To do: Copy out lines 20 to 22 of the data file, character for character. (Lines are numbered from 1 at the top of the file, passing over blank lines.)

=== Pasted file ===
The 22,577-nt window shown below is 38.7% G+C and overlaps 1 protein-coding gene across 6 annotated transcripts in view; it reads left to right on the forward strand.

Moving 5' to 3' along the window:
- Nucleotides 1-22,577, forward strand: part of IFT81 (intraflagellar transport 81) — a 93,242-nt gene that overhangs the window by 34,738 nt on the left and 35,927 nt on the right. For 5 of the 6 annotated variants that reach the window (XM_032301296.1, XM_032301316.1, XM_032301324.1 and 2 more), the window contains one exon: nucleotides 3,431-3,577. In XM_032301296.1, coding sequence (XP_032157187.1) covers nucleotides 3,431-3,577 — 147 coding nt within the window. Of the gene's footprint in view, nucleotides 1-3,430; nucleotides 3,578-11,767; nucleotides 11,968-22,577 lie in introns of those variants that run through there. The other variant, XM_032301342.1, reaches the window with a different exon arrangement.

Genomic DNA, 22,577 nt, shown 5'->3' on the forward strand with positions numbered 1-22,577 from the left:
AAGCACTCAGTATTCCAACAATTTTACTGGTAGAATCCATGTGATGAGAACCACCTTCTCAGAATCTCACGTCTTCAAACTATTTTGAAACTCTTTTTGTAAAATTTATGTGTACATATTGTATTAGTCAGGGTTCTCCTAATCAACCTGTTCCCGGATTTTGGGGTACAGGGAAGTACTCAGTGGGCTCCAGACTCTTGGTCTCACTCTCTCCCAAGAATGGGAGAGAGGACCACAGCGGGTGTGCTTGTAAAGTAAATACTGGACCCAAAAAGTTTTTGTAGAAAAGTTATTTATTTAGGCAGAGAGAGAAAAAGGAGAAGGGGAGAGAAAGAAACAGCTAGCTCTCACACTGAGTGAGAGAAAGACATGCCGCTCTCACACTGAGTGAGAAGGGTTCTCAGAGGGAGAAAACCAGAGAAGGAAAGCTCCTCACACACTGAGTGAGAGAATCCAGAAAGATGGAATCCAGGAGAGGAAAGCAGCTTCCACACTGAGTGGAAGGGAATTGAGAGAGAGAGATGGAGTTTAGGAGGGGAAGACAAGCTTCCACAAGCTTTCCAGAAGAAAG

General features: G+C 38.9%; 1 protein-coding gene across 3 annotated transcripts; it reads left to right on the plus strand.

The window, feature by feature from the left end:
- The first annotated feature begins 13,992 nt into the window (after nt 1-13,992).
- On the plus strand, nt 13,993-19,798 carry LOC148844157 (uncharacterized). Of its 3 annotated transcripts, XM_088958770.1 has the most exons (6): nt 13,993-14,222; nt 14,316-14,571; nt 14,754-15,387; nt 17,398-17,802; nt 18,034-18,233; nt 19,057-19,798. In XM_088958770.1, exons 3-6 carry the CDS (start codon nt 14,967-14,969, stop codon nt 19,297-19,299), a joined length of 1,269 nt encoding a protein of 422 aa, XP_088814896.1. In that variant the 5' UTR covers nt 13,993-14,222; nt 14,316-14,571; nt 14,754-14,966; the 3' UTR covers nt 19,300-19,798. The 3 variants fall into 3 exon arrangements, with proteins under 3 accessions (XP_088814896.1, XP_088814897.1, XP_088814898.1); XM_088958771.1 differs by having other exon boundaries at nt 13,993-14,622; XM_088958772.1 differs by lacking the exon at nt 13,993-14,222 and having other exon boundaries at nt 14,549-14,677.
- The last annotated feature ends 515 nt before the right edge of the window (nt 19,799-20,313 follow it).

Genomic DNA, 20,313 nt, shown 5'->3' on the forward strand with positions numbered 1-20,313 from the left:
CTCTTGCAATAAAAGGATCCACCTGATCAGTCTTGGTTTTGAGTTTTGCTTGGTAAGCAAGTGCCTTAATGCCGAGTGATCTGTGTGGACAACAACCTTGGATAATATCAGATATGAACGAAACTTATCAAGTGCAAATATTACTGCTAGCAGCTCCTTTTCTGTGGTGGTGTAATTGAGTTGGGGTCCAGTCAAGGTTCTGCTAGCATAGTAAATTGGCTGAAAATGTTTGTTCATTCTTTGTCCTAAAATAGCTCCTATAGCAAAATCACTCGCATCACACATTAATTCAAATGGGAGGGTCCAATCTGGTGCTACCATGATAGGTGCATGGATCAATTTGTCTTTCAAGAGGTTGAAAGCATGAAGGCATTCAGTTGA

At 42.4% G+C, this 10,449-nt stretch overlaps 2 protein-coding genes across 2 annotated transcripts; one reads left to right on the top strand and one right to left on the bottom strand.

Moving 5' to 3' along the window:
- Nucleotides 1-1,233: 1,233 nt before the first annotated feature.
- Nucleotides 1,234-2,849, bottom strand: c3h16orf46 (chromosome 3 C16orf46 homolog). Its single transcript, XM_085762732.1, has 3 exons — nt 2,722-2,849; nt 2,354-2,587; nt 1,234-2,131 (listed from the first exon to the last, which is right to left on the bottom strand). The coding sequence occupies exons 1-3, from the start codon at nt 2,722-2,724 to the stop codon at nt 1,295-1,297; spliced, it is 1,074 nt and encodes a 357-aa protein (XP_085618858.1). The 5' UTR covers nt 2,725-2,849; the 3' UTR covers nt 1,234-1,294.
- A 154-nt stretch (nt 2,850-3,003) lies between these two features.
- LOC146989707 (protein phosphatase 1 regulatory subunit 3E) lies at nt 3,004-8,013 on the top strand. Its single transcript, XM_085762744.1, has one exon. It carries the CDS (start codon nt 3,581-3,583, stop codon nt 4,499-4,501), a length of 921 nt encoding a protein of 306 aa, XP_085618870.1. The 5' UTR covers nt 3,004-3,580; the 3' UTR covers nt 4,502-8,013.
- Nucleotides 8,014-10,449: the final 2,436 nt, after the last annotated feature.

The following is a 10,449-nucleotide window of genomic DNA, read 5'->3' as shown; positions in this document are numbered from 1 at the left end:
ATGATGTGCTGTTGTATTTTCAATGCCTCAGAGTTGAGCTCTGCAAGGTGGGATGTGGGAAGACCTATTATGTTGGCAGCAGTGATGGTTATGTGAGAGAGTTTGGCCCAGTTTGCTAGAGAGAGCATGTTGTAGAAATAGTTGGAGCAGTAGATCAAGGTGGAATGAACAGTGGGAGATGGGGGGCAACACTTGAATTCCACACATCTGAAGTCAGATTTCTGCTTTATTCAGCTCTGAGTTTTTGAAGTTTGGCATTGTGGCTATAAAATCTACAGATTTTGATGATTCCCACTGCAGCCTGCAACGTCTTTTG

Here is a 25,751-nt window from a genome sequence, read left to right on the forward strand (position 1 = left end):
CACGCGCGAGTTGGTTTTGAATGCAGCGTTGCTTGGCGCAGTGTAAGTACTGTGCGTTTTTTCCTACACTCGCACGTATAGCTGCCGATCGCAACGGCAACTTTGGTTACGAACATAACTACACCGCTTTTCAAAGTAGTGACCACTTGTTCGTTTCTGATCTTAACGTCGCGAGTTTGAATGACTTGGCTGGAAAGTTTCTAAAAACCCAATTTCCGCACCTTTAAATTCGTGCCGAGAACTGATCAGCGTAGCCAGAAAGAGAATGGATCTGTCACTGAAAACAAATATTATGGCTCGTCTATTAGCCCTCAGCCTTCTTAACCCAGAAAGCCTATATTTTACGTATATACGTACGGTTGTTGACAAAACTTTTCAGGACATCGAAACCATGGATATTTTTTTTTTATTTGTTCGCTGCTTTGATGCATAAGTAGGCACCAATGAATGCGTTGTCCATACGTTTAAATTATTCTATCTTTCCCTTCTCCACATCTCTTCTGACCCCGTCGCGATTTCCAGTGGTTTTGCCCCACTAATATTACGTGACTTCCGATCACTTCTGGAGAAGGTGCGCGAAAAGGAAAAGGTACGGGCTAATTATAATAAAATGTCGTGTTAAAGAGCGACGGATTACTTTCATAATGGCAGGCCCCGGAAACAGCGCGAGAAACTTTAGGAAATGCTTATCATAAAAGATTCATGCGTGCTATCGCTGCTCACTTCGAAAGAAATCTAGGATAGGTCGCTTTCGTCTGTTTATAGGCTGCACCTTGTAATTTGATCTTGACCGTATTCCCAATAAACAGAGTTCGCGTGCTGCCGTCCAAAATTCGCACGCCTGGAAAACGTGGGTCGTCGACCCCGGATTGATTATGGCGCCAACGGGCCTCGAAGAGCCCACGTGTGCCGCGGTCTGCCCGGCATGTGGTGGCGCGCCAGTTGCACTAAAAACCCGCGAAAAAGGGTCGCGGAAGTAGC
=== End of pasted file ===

The following is a 10,449-nucleotide window of genomic DNA, read 5'->3' as shown; positions in this document are numbered from 1 at the left end:
ATGATGTGCTGTTGTATTTTCAATGCCTCAGAGTTGAGCTCTGCAAGGTGGGATGTGGGAAGACCTATTATGTTGGCAGCAGTGATGGTTATGTGAGAGAGTTTGGCCCAGTTTGCTAGAGAGAGCATGTTGTAGAAATAGTTGGAGCAGTAGATCAAGGTGGAATGAACAGTGGGAGATGGGGGGCAACACTTGAATTCCACACATCTGAAGTCAGATTTCTGCTTTATTCAGCTCTGAGTTTTTGAAGTTTGGCATTGTGGCTATAAAATCTACAGATTTTGATGATTCCCACTGCAGCCTGCAACGTCTTTTG

Here is a 25,751-nt window from a genome sequence, read left to right on the forward strand (position 1 = left end):